Uterine Environment, More Than Egg Quality, Influences Obstetrical Outcomes

March 10, 2011

Is there a way to predict which patients will have the best outcomes following an assisted reproductive intervention? Dr William Gibbons, director of the Family Fertility Program at Texas Children’s Hospital and professor of obstetrics and gynecology at Baylor College of Medicine, and colleagues examined birth weight and gestational age of singleton pregnancies from in vitro fertilization, donor egg, and gestational carrier cycles to determine which factors most influence outcomes.

Is there a way to predict which patients will have the best outcomes following an assisted reproductive intervention? Dr William Gibbons, director of the Family Fertility Program at Texas Children’s Hospital and professor of obstetrics and gynecology at Baylor College of Medicine, and colleagues examined birth weight and gestational age of singleton pregnancies from in vitro fertilization, donor egg, and gestational carrier cycles to determine which factors most influence outcomes.

Using the Society for Assisted Reproductive Technologies online database, the researchers examined more than 300,000 IVF cycles; these cycles yielded more than 70,000 singleton pregnancies. The researchers analyzed birth weight and gestational age data to evaluate the effects of the egg, uterus, sperm, and the primary reason given for treatment.

Gibbons and colleagues found lower birth weight and gestational age in donor egg cycles as compared to that in IVF and gestational carrier cycles (Figure). While sperm source had no effect on birth weight or gestational age, female infertility diagnoses were associated with reductions in both weight and age.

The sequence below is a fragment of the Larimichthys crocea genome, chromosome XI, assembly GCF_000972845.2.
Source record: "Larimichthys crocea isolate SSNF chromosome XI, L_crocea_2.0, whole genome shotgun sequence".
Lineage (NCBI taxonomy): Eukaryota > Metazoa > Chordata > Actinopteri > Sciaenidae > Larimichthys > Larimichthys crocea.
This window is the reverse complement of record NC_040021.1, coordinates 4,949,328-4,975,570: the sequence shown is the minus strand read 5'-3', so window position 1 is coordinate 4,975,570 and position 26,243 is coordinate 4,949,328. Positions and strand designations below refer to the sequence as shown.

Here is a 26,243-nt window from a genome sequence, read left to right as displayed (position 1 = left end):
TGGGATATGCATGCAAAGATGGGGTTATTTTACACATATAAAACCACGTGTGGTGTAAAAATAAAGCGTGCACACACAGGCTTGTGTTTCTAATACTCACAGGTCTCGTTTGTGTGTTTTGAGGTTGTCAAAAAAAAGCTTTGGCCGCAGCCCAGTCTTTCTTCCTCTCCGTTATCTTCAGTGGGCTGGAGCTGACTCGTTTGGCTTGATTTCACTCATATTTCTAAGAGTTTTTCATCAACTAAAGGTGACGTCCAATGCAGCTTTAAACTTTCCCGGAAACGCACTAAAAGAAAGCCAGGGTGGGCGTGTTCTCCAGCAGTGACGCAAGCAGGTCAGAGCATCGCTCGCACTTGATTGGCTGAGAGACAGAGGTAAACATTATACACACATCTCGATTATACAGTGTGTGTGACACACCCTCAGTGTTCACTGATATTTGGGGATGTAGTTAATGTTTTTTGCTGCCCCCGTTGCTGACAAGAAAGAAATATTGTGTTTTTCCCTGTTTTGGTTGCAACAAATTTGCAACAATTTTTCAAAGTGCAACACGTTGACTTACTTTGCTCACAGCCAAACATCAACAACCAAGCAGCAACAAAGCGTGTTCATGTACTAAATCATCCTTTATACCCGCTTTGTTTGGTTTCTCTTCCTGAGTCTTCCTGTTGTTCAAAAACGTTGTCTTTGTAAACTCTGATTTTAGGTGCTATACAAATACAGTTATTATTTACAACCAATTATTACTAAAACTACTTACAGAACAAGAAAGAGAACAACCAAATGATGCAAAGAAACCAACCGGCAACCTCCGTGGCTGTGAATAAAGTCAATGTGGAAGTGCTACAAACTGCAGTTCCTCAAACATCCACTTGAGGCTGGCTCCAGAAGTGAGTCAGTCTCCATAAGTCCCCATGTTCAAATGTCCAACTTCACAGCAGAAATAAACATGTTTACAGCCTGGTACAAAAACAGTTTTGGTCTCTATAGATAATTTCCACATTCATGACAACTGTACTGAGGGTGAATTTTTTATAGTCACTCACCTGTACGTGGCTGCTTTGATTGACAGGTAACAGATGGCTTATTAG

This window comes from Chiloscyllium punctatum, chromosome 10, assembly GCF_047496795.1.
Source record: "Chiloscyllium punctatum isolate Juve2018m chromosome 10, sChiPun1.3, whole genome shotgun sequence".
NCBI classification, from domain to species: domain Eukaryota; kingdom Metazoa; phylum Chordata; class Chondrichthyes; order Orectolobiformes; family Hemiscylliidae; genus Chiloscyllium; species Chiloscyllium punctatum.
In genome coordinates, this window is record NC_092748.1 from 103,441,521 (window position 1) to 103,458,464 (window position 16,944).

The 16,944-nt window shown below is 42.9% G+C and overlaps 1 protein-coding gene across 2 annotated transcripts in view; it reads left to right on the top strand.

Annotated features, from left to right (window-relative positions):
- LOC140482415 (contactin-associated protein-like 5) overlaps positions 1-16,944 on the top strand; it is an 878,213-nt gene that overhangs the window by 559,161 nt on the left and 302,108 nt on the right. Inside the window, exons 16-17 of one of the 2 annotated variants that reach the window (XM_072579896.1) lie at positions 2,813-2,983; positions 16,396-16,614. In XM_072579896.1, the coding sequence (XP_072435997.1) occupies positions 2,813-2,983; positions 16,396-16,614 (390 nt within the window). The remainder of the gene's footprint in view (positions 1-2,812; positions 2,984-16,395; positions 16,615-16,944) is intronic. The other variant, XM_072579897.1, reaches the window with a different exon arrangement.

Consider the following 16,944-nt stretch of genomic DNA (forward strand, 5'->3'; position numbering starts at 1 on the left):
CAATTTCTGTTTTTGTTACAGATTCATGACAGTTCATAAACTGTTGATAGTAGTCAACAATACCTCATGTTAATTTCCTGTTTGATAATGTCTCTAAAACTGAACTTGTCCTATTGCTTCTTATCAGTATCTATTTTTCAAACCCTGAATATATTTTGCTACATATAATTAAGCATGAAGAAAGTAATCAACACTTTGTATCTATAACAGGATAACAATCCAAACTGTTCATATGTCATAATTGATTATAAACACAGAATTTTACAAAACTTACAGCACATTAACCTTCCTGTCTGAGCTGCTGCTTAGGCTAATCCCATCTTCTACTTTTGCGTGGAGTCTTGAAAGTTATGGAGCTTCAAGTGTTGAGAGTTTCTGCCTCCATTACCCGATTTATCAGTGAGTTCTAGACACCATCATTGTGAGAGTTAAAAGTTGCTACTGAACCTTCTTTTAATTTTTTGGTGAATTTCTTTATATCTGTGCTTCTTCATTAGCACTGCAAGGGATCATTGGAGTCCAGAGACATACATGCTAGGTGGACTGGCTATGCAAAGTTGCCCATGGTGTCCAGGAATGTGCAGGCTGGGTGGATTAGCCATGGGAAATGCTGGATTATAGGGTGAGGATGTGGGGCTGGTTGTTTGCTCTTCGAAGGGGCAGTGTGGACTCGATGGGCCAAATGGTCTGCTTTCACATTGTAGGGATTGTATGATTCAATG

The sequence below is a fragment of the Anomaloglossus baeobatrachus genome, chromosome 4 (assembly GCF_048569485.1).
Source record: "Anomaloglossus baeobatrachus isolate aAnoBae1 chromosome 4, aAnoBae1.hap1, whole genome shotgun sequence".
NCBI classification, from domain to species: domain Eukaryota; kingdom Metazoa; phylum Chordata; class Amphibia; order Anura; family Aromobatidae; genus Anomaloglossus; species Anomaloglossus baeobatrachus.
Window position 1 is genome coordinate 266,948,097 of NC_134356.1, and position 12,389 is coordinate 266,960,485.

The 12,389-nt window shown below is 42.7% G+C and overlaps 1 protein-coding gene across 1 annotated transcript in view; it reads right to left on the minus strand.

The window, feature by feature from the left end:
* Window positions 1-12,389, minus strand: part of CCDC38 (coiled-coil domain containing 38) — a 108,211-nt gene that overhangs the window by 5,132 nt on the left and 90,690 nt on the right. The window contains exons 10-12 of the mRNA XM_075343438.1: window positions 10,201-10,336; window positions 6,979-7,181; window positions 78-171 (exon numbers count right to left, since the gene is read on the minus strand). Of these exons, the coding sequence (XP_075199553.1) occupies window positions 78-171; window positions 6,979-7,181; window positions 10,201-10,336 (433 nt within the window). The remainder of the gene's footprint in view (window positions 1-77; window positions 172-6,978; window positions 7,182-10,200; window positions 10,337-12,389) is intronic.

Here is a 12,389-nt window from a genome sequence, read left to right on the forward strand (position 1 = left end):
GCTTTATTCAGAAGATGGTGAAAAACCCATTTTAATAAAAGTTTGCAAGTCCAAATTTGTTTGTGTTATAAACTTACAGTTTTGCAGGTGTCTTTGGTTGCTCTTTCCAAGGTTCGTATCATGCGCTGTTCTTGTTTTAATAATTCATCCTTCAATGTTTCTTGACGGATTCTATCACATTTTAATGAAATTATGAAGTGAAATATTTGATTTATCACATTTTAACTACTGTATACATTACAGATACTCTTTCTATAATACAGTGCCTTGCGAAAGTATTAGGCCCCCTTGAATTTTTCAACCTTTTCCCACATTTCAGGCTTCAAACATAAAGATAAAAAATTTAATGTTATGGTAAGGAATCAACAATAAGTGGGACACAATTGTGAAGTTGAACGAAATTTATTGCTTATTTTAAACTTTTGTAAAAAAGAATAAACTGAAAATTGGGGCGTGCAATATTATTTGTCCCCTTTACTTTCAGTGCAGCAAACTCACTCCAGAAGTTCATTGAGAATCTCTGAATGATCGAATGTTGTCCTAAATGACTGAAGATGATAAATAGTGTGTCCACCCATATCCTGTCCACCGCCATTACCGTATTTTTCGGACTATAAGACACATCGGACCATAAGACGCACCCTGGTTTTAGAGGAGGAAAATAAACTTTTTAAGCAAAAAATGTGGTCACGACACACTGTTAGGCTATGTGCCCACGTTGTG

Figure. Gestational age and birth weight of singleton pregnancies from in vitro fertilization, donor egg, and gestational carrier cycles.

 

“This is the first time that a study demonstrated that the health of a women’s uterus is a key determinant for a fetus to obtain normal birth weight and normal length of gestation,” noted Gibbons. “While obvious issues of uterine fibroids or conditions that alter the shape of the uterus are suspected to affect pregnancy rates, conditions that result in poorer ovarian function to the point of needing donor eggs are not known. Further research is needed to fully understand this complex issue.”

Meanwhile, this research can assist clinicians as they guide their patients through the infertility treatment process. “[Our] finding may help women seeking pregnancy and their physicians to consider frozen embryo transfer as a possible option if the uterine health is not a consideration,” added Gibbons.

More Information

Family Fertility Program at Texas Children’s HospitalSociety for Assisted Reproductive Technology

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